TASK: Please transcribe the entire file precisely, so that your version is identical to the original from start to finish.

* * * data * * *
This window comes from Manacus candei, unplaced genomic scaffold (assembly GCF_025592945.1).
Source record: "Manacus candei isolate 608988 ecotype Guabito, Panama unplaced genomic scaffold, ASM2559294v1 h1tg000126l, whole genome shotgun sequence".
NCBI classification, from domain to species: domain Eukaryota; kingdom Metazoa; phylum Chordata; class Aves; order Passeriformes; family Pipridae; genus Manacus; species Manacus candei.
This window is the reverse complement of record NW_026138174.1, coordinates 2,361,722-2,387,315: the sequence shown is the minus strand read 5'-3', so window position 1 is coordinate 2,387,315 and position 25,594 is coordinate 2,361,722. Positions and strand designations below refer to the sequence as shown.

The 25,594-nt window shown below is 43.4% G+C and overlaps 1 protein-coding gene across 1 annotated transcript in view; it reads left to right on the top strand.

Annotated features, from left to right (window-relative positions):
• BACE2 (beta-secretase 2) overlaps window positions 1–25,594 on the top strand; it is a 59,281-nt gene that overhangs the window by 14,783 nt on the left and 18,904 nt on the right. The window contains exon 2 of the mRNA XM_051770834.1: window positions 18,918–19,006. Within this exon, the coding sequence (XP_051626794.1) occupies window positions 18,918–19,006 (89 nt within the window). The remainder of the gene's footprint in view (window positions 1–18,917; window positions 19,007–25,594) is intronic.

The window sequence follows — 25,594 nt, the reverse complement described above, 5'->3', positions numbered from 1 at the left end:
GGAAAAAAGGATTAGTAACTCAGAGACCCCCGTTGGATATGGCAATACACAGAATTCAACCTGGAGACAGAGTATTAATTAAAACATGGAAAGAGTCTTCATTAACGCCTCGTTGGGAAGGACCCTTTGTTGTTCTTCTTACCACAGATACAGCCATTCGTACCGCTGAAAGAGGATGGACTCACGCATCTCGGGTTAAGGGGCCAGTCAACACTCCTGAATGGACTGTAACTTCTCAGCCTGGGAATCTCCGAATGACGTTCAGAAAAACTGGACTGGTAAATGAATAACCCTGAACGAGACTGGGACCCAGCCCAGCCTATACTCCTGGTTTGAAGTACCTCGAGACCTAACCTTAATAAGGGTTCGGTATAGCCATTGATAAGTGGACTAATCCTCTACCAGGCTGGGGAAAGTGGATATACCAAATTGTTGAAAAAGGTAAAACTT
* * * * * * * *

This window comes from Manacus candei, unplaced genomic scaffold (assembly GCF_025592945.1).
Source record: "Manacus candei isolate 608988 ecotype Guabito, Panama unplaced genomic scaffold, ASM2559294v1 h1tg000126l, whole genome shotgun sequence".
NCBI classification, from domain to species: domain Eukaryota; kingdom Metazoa; phylum Chordata; class Aves; order Passeriformes; family Pipridae; genus Manacus; species Manacus candei.
This window is the reverse complement of record NW_026138174.1, coordinates 2,361,722-2,387,315: the sequence shown is the minus strand read 5'-3', so window position 1 is coordinate 2,387,315 and position 25,594 is coordinate 2,361,722. Positions and strand designations below refer to the sequence as shown.

The 25,594-nt window shown below is 43.4% G+C and overlaps 1 protein-coding gene across 1 annotated transcript in view; it reads left to right on the top strand.

Annotated features, from left to right (window-relative positions):
• BACE2 (beta-secretase 2) overlaps window positions 1–25,594 on the top strand; it is a 59,281-nt gene that overhangs the window by 14,783 nt on the left and 18,904 nt on the right. The window contains exon 2 of the mRNA XM_051770834.1: window positions 18,918–19,006. Within this exon, the coding sequence (XP_051626794.1) occupies window positions 18,918–19,006 (89 nt within the window). The remainder of the gene's footprint in view (window positions 1–18,917; window positions 19,007–25,594) is intronic.

The window sequence follows — 25,594 nt, the reverse complement described above, 5'->3', positions numbered from 1 at the left end:
GGAAAAAAGGATTAGTAACTCAGAGACCCCCGTTGGATATGGCAATACACAGAATTCAACCTGGAGACAGAGTATTAATTAAAACATGGAAAGAGTCTTCATTAACGCCTCGTTGGGAAGGACCCTTTGTTGTTCTTCTTACCACAGATACAGCCATTCGTACCGCTGAAAGAGGATGGACTCACGCATCTCGGGTTAAGGGGCCAGTCAACACTCCTGAATGGACTGTAACTTCTCAGCCTGGGAATCTCCGAATGACGTTCAGAAAAACTGGACTGGTAAATGAATAACCCTGAACGAGACTGGGACCCAGCCCAGCCTATACTCCTGGTTTGAAGTACCTCGAGACCTAACCTTAATAAGGGTTCGGTATAGCCATTGATAAGTGGACTAATCCTCTACCAGGCTGGGGAAAGTGGATATACCAAATTGTTGAAAAAGGTAAAACTT